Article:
Publication coverCedefop - Briefing note - Qualifications frameworks in Europe: an instrument for transparency and change.
National qualifications frameworks are central to European objectives, but are becoming equally important for achieving national aims

Qualifications are increasingly important for finding a job and essential for building a career. How qualifications are classified and ranked is going through some major changes influenced by rapid development of national qualifications frameworks (NQFs) across Europe.
Currently, 35 countries are developing 39 NQFs. Ireland, France and the UK used NQFs prior to 2005, but their development in other countries was stimulated by the European qualifications framework (EQF) as a way to compare qualifications between different countries. Although NQFs remain central to achieving this European objective, they are becoming increasingly important for countries to achieve their national aims...
Challenges ahead

Progress over the past few years provides a good basis for realising NQFs’ potential, but they need to be visible beyond the limited circle of policy-makers and experts involved in creating them. The following steps are crucial for NQFs to succeed.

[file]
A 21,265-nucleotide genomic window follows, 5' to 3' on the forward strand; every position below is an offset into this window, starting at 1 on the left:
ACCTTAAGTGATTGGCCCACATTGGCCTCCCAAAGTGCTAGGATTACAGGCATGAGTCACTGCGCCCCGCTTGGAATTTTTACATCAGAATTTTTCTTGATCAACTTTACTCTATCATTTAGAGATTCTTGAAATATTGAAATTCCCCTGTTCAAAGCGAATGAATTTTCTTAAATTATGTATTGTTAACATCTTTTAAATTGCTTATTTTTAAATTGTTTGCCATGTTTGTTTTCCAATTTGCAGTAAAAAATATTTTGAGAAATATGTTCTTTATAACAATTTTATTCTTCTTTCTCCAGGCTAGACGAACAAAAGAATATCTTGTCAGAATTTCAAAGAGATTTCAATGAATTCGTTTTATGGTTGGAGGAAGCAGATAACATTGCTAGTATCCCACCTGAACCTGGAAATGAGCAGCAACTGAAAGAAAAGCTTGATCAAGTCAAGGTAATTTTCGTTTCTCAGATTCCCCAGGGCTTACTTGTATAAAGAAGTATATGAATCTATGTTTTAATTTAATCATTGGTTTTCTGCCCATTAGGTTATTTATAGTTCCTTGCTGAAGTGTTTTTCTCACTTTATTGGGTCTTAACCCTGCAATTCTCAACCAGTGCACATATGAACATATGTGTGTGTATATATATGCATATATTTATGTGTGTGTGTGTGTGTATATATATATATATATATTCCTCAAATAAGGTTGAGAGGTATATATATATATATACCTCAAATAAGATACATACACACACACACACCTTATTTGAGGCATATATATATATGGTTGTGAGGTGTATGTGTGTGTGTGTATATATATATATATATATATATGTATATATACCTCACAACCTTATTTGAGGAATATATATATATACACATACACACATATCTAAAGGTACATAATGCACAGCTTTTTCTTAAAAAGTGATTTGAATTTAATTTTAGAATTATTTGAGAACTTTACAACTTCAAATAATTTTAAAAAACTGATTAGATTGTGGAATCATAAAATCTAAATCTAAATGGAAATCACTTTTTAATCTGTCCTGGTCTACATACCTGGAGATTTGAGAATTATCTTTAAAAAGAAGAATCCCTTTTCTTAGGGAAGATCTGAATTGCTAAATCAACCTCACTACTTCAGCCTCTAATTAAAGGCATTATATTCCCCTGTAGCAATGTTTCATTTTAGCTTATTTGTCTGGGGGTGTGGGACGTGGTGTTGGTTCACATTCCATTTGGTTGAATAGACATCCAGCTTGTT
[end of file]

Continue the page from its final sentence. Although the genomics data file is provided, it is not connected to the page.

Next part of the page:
- Learning outcomes-based levels need to become visible to people. Including EQF and NQF levels in certificates and qualifications is a key step.
- NQFs are increasingly becoming national structuring and planning instruments. This requires producing databases and guidance materials reflecting NQFs’ structures. This has been done with pre-2005 NQFs, but not yet with later ones.
- NQFs must increasingly engage with and be more visible in the labour market (through assisting development of career pathways, certifying achievements acquired at work, guidance and links to sectoral frameworks).
Although NQFs use learning outcomes, there are other current practices that use learning inputs to recognise qualifications. Networks of academic recognition centres (the European network of information centres (ENIC) and the National academic recognition information centres (NARIC) (4) which support learners and institutions on access to and progression in higher education. The EU’s directive (2005/36) which addresses relationships between professional qualifications and occupations in the labour market is also based on learning inputs. The links between NQFs and these other approaches must be clarified and strengthened.
This illustrates the need for systematic monitoring and evaluation of NQF implementation, both qualitative and quantitative. Only a few countries have baseline data or are tracking destinations of qualification holders.
If treated as an isolated initiative, outside mainstream policies and practices, NQFs will fail. The biggest danger is that countries ‘forget’ their NQFs once they are referenced to the EQF, seriously undermining the EQF as a trusted European reference framework.